... Future studies should take advantage of recent developments in wearable and portable devices to test the impact of dietary components in a real-world setting rather than a laboratory environment in which the participant can focus their attention on the experimental setup [63]. It is worth noting that this attention bias might have influenced the ECG-based testing of the effect of chewing gum in the study conducted by Allen AP, Jacob TJ and Smith AP [51], given the participants' high baseline subjective alertness. Real-world and real-time observations offer the chance to examine the ecological validity and robustness of existing health claims [64], as well as to substantiate new diet-health associations through the use of a large variety of study designs and intensive longitudinal data collection [65]. ...
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A growing body of literature suggests dietary components can support mood and cognitive function through the impact of their bioactive or sensorial properties on neural pathways. Of interest, objective measures of the autonomic nervous system—such as those regulating bodily functions related to heartbeat and sweating—can be used to assess the acute effects of dietary components on mood and cognitive function. Technological advancements in the development of portable and wearable devices have made it possible to collect autonomic responses in real-world settings, creating an opportunity to study how the intake of dietary components impacts mood and cognitive function at an individual level, day-to-day. In this paper, we aimed to review the use of autonomic nervous system responses such as heart rate or skin galvanic response to investigate the acute effects of dietary components on mood and cognitive performance in healthy adult populations. In addition to examining the existing methodologies, we also propose new state-of-the-art techniques that use autonomic nervous system responses to detect changes in proxy patterns for the automatic detection of stress, alertness, and cognitive performance. These methodologies have potential applications for home-based nutrition interventions and personalized nutrition, enabling individuals to recognize the specific dietary components that impact their mental and cognitive health and tailor their nutrition accordingly.
... • One study reported a positive correlation between alpha-band power and vigilance level (Chua et al., 2012). • Beta-band power decreases when vigilance performance decreases (Wang et al., 2017, Akin et al., 2004Papadelis et al., 2007;Allen et al., 2014). ...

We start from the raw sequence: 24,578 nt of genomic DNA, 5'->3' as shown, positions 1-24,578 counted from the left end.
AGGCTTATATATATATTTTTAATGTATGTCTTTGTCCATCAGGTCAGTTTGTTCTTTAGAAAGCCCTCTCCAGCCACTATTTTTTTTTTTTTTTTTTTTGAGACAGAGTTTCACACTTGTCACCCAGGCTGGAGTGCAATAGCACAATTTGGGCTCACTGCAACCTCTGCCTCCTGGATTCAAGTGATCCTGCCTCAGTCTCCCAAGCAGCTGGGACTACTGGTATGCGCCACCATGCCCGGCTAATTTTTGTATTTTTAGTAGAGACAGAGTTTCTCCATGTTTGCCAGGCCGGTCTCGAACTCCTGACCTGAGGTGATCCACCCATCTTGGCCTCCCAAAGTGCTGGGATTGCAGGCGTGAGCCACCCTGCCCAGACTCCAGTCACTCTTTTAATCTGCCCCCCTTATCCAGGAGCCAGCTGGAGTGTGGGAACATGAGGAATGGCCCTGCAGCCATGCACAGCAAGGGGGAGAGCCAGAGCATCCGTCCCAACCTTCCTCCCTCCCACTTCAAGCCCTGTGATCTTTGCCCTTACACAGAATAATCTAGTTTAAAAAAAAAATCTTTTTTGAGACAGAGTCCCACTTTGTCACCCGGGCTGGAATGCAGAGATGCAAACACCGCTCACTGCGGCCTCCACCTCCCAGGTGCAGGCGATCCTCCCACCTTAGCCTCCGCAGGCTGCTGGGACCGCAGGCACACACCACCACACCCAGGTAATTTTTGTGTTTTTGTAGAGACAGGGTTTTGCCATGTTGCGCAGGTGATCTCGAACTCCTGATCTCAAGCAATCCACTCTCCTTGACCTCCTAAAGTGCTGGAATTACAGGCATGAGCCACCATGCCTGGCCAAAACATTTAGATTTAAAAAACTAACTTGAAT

... • HR decreases with a decrease in vigilance performance (Schmidt et al., 2007;Schmidt et al., 2011;Chua et al., 2012;Allen et al., 2014;Schmidt et al., 2009). ...
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... However, EEG lacks spatial resolution meaning that whilst a signal can be linked to a sensory event/task (such as eating), the specific part of the brain responding to that event cannot. EEG technology has been used by neuroscientists to study consumer behaviour , the effect of appearance (Toepel et al., 2009;Walsh et al., 2017) and flavour, taste and texture (Andersen, Kring, et al., 2019;Hashida et al., 2005;Horská et al., 2016;Labbe et al., 2011) on emotional and behavioural responses of food products, as well as the effect of food consumption on human brain functioning (Allen et al., 2014;De Pauw et al., 2017). Studies have shown a correlation between EEG results and hedonic attitudes measured through a questionnaire, with increased activation of the left hemisphere of the brain when the participant has a more positive attitude towards the food ( van Bochove et al., 2016). ...
This chapter covers some of the most popular emerging technologies used for measuring human behaviour in applied sensory and consumer science. Here, we focus on eye-tracking (ET) technology, electrodermal activity (EDA) or skin conductance, facial expression analysis (FEA) and electroencephalography (EEG), all of which can be employed to explore the underlying and at times unconscious processes of consumer behaviour. We walk through the methods traditionally used in sensory and consumer science and explain why, in isolation, they are incomplete. We provide insights into the basic principles of the different biometric technologies in focus, including objective quantification of attentional, emotional and neural correlates of consumer behaviour and food choice. We introduce state-of-the-art consumer research examples that utilise these biometric tools. Finally, we highlight some of the future potential applications in sensory and consumer science that these emerging technologies enable.
... [30] In addition to its impact on stress, chewing gum can affect alertness by a temporary increment in the beta function of the frontal and temporal areas, which is related to alerting conditions. [42] Research has demonstrated our daily life can be affected by alertness. [43] So, chewing gum can improve the quality of life by increasing alertness. ...